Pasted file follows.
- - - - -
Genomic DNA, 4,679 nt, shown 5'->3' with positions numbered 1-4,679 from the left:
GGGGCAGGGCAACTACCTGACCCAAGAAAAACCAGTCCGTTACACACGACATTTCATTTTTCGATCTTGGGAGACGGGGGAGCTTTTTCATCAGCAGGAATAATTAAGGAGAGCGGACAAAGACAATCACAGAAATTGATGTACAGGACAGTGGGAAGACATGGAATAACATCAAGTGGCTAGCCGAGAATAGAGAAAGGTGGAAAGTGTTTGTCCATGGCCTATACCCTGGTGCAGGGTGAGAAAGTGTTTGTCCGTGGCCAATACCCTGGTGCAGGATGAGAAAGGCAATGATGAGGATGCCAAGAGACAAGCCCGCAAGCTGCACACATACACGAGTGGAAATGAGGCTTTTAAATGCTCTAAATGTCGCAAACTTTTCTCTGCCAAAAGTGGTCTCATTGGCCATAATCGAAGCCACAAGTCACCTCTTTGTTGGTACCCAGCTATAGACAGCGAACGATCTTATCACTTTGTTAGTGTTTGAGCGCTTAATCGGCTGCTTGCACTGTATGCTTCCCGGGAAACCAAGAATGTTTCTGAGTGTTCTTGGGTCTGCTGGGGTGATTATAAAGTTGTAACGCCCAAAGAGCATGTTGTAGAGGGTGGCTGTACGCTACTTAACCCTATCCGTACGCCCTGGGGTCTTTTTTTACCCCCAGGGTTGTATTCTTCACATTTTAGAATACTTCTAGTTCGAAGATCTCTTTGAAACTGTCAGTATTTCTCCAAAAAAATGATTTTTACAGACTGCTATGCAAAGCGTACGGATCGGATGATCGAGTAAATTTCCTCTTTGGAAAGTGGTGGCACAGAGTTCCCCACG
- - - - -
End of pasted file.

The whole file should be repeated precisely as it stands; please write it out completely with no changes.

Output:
Genomic DNA, 4,679 nt, shown 5'->3' with positions numbered 1-4,679 from the left:
GGGGCAGGGCAACTACCTGACCCAAGAAAAACCAGTCCGTTACACACGACATTTCATTTTTCGATCTTGGGAGACGGGGGAGCTTTTTCATCAGCAGGAATAATTAAGGAGAGCGGACAAAGACAATCACAGAAATTGATGTACAGGACAGTGGGAAGACATGGAATAACATCAAGTGGCTAGCCGAGAATAGAGAAAGGTGGAAAGTGTTTGTCCATGGCCTATACCCTGGTGCAGGGTGAGAAAGTGTTTGTCCGTGGCCAATACCCTGGTGCAGGATGAGAAAGGCAATGATGAGGATGCCAAGAGACAAGCCCGCAAGCTGCACACATACACGAGTGGAAATGAGGCTTTTAAATGCTCTAAATGTCGCAAACTTTTCTCTGCCAAAAGTGGTCTCATTGGCCATAATCGAAGCCACAAGTCACCTCTTTGTTGGTACCCAGCTATAGACAGCGAACGATCTTATCACTTTGTTAGTGTTTGAGCGCTTAATCGGCTGCTTGCACTGTATGCTTCCCGGGAAACCAAGAATGTTTCTGAGTGTTCTTGGGTCTGCTGGGGTGATTATAAAGTTGTAACGCCCAAAGAGCATGTTGTAGAGGGTGGCTGTACGCTACTTAACCCTATCCGTACGCCCTGGGGTCTTTTTTTACCCCCAGGGTTGTATTCTTCACATTTTAGAATACTTCTAGTTCGAAGATCTCTTTGAAACTGTCAGTATTTCTCCAAAAAAATGATTTTTACAGACTGCTATGCAAAGCGTACGGATCGGATGATCGAGTAAATTTCCTCTTTGGAAAGTGGTGGCACAGAGTTCCCCACG